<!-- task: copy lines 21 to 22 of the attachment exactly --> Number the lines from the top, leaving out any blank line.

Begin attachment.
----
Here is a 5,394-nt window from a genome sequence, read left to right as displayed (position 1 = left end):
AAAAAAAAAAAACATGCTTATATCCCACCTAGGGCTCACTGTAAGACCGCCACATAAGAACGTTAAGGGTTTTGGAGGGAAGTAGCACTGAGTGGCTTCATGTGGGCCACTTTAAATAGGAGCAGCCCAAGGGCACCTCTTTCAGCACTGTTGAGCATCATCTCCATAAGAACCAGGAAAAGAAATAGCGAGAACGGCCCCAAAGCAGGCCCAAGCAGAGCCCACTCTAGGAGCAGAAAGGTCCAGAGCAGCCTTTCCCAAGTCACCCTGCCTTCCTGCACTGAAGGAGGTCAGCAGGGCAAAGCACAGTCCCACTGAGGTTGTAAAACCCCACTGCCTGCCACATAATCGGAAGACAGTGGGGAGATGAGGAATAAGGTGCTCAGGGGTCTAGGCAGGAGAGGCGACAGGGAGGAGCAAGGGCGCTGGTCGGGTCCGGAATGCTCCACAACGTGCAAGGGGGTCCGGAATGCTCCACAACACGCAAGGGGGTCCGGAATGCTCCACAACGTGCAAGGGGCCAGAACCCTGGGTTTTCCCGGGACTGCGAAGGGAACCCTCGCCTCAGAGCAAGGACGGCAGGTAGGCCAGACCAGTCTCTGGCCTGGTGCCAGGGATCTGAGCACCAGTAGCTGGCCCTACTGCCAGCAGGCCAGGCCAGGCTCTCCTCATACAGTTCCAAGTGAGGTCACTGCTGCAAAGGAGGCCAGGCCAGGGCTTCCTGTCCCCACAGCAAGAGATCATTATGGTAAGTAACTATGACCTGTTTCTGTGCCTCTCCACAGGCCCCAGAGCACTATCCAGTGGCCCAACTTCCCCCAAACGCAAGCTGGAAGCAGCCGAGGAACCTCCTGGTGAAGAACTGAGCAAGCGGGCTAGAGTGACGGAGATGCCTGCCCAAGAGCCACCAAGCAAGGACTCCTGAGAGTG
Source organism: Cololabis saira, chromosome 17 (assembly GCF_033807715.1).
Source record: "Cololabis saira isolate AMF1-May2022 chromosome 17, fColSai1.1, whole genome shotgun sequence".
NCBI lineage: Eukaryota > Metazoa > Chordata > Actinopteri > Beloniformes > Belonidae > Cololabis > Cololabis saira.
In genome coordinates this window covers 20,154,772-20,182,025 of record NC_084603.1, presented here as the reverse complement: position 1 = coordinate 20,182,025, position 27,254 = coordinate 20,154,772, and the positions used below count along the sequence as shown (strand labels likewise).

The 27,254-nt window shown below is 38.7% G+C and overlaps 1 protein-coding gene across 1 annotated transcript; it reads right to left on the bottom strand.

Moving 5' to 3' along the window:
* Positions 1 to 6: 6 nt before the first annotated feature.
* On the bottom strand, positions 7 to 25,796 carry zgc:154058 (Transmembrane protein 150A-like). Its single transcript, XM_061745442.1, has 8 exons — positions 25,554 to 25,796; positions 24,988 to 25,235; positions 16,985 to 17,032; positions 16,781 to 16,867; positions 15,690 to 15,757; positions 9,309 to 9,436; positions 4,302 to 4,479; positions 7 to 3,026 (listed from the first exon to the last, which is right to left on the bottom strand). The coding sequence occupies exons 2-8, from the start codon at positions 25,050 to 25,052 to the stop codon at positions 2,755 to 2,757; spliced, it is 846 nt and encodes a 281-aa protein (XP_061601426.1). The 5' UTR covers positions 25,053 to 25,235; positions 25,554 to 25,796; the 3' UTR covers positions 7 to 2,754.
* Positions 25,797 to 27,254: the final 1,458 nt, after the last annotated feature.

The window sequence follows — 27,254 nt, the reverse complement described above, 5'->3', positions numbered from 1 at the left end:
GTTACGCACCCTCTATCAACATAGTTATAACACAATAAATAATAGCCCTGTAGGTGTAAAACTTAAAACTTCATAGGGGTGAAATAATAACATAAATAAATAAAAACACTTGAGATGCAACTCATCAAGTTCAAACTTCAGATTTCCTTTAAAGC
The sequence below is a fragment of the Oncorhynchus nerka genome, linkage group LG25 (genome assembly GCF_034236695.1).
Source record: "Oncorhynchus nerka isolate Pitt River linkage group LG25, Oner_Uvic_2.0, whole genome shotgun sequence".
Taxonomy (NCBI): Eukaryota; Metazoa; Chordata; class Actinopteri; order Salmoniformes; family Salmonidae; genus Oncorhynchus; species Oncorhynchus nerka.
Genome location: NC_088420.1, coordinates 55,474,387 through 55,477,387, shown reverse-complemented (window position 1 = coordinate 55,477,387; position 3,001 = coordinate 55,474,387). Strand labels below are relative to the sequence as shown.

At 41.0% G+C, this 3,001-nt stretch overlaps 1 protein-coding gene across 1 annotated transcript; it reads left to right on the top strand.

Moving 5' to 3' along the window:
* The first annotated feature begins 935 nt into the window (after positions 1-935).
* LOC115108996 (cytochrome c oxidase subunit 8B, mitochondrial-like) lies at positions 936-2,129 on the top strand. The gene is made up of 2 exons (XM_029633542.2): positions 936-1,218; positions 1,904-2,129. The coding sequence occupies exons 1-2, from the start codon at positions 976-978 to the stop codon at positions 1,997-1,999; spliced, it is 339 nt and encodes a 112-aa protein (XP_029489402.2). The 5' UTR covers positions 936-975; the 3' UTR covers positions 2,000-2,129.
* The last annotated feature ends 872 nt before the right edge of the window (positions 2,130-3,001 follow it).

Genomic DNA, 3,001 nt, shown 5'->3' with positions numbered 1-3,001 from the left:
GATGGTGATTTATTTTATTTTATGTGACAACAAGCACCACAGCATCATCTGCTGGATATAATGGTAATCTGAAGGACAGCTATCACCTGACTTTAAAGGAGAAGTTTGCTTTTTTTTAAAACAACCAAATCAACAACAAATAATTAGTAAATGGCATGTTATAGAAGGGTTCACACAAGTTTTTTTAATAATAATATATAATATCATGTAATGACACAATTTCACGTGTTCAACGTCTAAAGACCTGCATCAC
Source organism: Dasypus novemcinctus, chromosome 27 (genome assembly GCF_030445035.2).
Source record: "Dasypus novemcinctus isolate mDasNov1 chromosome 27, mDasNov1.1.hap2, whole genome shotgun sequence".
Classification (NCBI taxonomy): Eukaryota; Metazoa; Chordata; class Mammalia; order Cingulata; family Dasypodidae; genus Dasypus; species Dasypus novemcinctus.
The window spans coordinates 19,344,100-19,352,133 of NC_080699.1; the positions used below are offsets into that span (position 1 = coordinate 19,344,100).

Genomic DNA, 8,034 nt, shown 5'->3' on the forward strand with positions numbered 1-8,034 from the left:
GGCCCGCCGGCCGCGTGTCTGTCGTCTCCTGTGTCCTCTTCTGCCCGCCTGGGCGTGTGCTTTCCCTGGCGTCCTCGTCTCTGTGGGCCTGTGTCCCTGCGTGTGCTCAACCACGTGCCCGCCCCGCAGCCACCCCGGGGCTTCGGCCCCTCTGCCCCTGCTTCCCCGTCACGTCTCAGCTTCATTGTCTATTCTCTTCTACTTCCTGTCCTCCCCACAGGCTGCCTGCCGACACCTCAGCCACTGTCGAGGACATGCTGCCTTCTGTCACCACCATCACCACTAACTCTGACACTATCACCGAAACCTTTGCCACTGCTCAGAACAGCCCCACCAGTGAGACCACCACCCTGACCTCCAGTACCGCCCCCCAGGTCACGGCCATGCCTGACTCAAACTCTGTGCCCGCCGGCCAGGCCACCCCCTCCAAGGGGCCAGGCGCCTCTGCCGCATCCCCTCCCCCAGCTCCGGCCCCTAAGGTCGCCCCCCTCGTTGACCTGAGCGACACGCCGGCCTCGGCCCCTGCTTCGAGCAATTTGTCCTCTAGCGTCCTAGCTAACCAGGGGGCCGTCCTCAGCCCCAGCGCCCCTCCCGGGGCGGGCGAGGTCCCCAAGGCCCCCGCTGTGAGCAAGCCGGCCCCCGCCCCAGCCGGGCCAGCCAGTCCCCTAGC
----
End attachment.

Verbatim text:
* LOC115108996 (cytochrome c oxidase subunit 8B, mitochondrial-like) lies at positions 936-2,129 on the top strand. The gene is made up of 2 exons (XM_029633542.2): positions 936-1,218; positions 1,904-2,129. The coding sequence occupies exons 1-2, from the start codon at positions 976-978 to the stop codon at positions 1,997-1,999; spliced, it is 339 nt and encodes a 112-aa protein (XP_029489402.2). The 5' UTR covers positions 936-975; the 3' UTR covers positions 2,000-2,129.
* The last annotated feature ends 872 nt before the right edge of the window (positions 2,130-3,001 follow it).